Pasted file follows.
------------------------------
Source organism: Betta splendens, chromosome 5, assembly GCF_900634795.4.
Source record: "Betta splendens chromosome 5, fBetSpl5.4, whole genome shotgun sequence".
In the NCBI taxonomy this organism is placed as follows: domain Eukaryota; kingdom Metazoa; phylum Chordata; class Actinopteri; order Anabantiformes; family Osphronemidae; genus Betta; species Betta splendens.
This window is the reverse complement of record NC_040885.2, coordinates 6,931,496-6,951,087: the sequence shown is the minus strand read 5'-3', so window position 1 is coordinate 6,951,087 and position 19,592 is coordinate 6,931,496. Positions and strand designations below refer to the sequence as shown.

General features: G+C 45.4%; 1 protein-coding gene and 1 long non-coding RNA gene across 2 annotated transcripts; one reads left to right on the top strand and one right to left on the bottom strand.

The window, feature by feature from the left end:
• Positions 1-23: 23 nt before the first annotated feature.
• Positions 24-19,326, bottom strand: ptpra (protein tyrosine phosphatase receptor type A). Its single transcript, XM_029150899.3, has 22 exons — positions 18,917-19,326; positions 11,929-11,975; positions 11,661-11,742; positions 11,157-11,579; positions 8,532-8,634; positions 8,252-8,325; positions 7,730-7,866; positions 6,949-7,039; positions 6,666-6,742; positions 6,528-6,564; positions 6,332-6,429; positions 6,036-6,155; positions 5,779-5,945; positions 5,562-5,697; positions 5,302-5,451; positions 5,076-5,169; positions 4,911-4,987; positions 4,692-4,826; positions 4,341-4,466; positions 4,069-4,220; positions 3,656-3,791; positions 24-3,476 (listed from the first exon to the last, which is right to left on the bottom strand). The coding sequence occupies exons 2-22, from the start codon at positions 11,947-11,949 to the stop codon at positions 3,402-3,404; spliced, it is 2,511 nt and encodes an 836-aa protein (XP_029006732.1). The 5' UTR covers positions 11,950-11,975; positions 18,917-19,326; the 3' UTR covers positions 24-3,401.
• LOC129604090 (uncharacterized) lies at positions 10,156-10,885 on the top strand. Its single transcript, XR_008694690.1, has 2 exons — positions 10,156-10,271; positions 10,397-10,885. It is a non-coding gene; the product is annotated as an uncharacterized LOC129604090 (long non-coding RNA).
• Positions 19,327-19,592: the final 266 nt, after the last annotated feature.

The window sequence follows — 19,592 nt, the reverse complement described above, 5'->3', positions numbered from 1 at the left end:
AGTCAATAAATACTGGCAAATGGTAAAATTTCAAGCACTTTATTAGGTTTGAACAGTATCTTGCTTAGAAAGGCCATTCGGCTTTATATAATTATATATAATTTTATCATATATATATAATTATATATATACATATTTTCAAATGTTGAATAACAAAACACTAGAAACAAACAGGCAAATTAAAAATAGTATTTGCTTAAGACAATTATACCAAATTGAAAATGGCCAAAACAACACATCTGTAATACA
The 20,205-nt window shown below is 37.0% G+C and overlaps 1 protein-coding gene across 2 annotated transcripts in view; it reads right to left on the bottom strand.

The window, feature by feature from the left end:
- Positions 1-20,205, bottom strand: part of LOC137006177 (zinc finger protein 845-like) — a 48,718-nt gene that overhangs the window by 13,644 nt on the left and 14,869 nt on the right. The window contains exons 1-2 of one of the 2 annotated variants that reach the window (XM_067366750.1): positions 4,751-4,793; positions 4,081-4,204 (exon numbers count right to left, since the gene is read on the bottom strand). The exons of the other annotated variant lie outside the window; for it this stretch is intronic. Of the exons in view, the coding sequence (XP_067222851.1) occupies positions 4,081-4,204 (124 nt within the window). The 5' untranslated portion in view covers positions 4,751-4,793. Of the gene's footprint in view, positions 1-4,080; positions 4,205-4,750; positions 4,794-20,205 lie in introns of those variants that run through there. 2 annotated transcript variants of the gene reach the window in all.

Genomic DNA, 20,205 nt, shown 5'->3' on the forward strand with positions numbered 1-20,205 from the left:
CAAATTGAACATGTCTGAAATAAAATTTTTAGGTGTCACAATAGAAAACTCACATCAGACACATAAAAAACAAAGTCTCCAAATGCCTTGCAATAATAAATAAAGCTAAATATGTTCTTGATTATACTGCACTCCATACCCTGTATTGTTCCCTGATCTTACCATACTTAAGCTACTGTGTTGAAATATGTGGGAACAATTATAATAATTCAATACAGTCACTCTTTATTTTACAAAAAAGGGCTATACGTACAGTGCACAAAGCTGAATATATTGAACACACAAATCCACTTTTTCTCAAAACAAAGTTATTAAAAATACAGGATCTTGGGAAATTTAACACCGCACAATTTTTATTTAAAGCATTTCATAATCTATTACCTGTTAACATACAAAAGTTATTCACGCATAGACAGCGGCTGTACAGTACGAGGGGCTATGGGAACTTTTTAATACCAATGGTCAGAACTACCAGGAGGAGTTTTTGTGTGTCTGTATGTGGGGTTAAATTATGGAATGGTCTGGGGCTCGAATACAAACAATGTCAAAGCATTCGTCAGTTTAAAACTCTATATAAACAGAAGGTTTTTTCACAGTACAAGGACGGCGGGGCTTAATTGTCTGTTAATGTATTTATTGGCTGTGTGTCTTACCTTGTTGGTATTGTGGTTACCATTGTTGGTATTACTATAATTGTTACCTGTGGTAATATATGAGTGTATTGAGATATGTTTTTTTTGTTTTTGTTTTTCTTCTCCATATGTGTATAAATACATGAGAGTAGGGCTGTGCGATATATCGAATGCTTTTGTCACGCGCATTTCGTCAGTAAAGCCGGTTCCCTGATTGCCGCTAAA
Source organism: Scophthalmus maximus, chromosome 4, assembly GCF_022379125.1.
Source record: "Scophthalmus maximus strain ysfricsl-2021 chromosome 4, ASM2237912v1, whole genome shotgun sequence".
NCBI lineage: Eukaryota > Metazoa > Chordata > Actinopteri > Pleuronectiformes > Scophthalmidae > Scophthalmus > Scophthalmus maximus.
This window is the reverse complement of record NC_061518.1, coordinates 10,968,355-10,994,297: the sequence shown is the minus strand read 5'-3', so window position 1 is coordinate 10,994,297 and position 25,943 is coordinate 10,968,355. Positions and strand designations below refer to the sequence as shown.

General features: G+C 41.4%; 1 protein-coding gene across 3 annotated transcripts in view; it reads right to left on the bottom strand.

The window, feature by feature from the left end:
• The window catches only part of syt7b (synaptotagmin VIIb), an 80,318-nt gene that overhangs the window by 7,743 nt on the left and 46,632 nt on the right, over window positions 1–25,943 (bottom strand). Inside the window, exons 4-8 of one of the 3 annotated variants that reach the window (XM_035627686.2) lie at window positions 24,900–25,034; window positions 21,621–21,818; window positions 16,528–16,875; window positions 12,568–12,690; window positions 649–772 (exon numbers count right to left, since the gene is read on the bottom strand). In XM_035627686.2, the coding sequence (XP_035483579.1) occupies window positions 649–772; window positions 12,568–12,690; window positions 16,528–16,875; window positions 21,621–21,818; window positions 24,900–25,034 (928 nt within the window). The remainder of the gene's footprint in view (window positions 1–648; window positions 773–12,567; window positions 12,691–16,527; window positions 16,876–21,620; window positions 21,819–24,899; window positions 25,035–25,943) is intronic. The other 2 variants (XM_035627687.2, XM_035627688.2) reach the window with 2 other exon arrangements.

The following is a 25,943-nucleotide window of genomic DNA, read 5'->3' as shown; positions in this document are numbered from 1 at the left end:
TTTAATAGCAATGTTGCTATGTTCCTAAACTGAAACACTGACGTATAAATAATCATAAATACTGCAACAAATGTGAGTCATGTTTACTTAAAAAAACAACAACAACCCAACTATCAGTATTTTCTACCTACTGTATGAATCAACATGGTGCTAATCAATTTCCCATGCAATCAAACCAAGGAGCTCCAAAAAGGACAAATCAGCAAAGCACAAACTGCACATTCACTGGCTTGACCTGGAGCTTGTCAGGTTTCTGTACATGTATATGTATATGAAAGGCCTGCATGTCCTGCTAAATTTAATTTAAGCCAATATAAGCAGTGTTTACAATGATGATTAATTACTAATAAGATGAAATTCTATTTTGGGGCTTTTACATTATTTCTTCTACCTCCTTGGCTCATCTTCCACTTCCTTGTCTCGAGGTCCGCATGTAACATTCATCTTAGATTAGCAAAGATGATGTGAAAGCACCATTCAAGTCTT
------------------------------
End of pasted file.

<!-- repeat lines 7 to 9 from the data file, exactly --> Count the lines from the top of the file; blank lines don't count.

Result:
• Positions 1-23: 23 nt before the first annotated feature.
• Positions 24-19,326, bottom strand: ptpra (protein tyrosine phosphatase receptor type A). Its single transcript, XM_029150899.3, has 22 exons — positions 18,917-19,326; positions 11,929-11,975; positions 11,661-11,742; positions 11,157-11,579; positions 8,532-8,634; positions 8,252-8,325; positions 7,730-7,866; positions 6,949-7,039; positions 6,666-6,742; positions 6,528-6,564; positions 6,332-6,429; positions 6,036-6,155; positions 5,779-5,945; positions 5,562-5,697; positions 5,302-5,451; positions 5,076-5,169; positions 4,911-4,987; positions 4,692-4,826; positions 4,341-4,466; positions 4,069-4,220; positions 3,656-3,791; positions 24-3,476 (listed from the first exon to the last, which is right to left on the bottom strand). The coding sequence occupies exons 2-22, from the start codon at positions 11,947-11,949 to the stop codon at positions 3,402-3,404; spliced, it is 2,511 nt and encodes an 836-aa protein (XP_029006732.1). The 5' UTR covers positions 11,950-11,975; positions 18,917-19,326; the 3' UTR covers positions 24-3,401.
• LOC129604090 (uncharacterized) lies at positions 10,156-10,885 on the top strand. Its single transcript, XR_008694690.1, has 2 exons — positions 10,156-10,271; positions 10,397-10,885. It is a non-coding gene; the product is annotated as an uncharacterized LOC129604090 (long non-coding RNA).